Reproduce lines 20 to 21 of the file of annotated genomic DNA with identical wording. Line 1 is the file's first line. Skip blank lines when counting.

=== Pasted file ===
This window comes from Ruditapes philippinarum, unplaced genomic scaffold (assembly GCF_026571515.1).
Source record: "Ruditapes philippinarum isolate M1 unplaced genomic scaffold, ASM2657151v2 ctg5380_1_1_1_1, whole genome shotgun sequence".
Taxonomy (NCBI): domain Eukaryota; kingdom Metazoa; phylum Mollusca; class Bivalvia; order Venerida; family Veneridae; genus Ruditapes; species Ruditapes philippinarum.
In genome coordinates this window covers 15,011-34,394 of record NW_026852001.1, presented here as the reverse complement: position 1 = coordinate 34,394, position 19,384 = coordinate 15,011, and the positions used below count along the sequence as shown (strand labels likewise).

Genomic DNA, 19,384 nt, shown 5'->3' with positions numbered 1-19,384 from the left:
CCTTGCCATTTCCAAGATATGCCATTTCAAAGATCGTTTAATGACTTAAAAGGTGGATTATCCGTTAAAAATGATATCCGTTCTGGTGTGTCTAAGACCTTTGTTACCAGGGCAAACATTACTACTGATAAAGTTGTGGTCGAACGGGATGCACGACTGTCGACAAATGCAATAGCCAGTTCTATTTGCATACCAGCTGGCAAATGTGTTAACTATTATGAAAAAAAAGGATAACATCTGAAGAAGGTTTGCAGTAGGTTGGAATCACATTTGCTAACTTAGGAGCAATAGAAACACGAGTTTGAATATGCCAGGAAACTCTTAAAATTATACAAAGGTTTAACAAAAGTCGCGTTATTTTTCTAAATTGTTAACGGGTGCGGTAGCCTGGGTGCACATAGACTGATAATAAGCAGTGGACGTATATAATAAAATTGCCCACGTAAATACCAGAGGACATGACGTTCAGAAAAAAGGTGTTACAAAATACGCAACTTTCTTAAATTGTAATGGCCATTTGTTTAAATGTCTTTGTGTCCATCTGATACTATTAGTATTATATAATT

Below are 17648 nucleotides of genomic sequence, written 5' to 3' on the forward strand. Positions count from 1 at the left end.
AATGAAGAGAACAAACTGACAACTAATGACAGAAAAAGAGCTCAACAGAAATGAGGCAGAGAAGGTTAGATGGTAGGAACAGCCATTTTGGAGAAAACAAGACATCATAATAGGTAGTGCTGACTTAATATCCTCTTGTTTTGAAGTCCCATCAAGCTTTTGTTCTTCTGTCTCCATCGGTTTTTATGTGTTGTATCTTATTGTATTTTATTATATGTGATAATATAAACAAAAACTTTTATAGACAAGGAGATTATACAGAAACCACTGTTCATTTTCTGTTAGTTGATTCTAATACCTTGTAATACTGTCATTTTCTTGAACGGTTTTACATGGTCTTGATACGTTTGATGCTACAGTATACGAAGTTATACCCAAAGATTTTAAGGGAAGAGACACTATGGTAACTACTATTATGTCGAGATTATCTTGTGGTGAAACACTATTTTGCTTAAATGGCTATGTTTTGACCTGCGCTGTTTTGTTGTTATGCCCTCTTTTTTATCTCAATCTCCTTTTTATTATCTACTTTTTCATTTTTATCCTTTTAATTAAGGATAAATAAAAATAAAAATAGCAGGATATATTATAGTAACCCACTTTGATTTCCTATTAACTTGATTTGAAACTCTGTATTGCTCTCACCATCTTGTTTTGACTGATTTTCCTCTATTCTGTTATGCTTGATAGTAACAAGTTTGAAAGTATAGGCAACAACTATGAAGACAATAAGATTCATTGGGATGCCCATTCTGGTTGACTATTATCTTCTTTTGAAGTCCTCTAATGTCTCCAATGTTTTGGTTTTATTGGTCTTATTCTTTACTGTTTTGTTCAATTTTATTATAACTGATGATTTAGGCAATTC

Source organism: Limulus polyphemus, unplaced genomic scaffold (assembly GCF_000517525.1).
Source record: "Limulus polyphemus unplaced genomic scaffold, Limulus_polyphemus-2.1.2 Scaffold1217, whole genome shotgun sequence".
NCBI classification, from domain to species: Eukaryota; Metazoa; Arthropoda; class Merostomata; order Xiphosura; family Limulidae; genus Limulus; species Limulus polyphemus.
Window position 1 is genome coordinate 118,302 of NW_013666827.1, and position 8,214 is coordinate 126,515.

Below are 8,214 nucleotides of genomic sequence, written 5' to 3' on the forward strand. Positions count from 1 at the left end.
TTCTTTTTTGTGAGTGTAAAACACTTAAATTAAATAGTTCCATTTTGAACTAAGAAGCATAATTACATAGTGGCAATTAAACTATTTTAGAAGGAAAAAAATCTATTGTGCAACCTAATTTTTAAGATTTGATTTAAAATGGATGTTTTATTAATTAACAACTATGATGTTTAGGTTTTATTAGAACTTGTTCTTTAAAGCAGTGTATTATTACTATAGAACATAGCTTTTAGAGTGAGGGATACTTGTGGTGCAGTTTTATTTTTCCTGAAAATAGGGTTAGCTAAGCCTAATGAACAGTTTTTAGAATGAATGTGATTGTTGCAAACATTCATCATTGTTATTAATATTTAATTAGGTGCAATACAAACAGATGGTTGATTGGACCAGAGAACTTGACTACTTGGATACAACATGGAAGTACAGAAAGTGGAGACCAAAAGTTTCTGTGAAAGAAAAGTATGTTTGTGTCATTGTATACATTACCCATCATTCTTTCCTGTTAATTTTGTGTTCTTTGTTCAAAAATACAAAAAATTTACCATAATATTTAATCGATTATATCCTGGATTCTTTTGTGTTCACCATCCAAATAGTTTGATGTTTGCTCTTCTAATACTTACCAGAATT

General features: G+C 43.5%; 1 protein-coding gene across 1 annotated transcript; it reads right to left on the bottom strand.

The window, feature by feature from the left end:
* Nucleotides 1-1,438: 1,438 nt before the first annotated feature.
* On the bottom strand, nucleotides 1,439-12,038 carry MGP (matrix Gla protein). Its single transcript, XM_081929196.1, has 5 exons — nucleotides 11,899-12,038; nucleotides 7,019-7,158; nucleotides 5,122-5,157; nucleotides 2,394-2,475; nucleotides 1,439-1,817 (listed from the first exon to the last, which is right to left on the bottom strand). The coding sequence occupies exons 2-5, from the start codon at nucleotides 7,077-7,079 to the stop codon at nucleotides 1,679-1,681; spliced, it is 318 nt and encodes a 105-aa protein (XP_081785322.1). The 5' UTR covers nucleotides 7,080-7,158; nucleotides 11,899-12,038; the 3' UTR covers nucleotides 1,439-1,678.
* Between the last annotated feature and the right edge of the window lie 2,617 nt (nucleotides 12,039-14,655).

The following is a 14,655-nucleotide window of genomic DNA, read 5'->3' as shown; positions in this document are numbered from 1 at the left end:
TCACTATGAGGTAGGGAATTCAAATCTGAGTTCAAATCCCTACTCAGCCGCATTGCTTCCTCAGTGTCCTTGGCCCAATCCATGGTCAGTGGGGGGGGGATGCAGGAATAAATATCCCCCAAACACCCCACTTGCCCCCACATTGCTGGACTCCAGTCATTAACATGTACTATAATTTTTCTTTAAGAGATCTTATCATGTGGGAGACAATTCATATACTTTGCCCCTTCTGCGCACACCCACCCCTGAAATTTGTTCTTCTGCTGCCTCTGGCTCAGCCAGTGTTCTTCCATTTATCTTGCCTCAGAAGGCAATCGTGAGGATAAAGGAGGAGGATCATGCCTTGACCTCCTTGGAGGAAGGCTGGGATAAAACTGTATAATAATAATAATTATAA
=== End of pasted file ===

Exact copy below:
The following is a 14,655-nucleotide window of genomic DNA, read 5'->3' as shown; positions in this document are numbered from 1 at the left end:
TCACTATGAGGTAGGGAATTCAAATCTGAGTTCAAATCCCTACTCAGCCGCATTGCTTCCTCAGTGTCCTTGGCCCAATCCATGGTCAGTGGGGGGGGGATGCAGGAATAAATATCCCCCAAACACCCCACTTGCCCCCACATTGCTGGACTCCAGTCATTAACATGTACTATAATTTTTCTTTAAGAGATCTTATCATGTGGGAGACAATTCATATACTTTGCCCCTTCTGCGCACACCCACCCCTGAAATTTGTTCTTCTGCTGCCTCTGGCTCAGCCAGTGTTCTTCCATTTATCTTGCCTCAGAAGGCAATCGTGAGGATAAAGGAGGAGGATCATGCCTTGACCTCCTTGGAGGAAGGCTGGGATAAAACTGTATAATAATAATAATTATAA